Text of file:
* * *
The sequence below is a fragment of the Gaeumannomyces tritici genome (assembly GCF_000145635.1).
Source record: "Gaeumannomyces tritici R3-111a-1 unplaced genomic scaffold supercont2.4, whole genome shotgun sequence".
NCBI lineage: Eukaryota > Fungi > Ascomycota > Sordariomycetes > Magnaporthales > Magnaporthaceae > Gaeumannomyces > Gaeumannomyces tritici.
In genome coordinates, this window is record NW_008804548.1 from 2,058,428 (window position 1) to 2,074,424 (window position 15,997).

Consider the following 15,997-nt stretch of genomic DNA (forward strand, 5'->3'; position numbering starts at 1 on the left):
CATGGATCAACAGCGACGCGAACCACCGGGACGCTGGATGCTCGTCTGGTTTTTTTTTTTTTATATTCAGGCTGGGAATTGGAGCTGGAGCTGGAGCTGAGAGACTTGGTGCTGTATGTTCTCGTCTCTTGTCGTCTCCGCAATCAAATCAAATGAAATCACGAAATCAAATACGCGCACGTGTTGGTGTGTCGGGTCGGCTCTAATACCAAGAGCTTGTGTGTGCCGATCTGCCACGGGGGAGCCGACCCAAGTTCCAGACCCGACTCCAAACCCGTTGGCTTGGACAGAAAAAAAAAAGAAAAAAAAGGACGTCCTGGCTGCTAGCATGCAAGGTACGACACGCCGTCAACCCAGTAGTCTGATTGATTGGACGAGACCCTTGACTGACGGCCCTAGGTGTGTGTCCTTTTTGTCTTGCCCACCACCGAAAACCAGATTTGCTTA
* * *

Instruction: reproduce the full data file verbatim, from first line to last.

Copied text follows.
The sequence below is a fragment of the Gaeumannomyces tritici genome (assembly GCF_000145635.1).
Source record: "Gaeumannomyces tritici R3-111a-1 unplaced genomic scaffold supercont2.4, whole genome shotgun sequence".
NCBI lineage: Eukaryota > Fungi > Ascomycota > Sordariomycetes > Magnaporthales > Magnaporthaceae > Gaeumannomyces > Gaeumannomyces tritici.
In genome coordinates, this window is record NW_008804548.1 from 2,058,428 (window position 1) to 2,074,424 (window position 15,997).

Consider the following 15,997-nt stretch of genomic DNA (forward strand, 5'->3'; position numbering starts at 1 on the left):
CATGGATCAACAGCGACGCGAACCACCGGGACGCTGGATGCTCGTCTGGTTTTTTTTTTTTTATATTCAGGCTGGGAATTGGAGCTGGAGCTGGAGCTGAGAGACTTGGTGCTGTATGTTCTCGTCTCTTGTCGTCTCCGCAATCAAATCAAATGAAATCACGAAATCAAATACGCGCACGTGTTGGTGTGTCGGGTCGGCTCTAATACCAAGAGCTTGTGTGTGCCGATCTGCCACGGGGGAGCCGACCCAAGTTCCAGACCCGACTCCAAACCCGTTGGCTTGGACAGAAAAAAAAAAGAAAAAAAAGGACGTCCTGGCTGCTAGCATGCAAGGTACGACACGCCGTCAACCCAGTAGTCTGATTGATTGGACGAGACCCTTGACTGACGGCCCTAGGTGTGTGTCCTTTTTGTCTTGCCCACCACCGAAAACCAGATTTGCTTA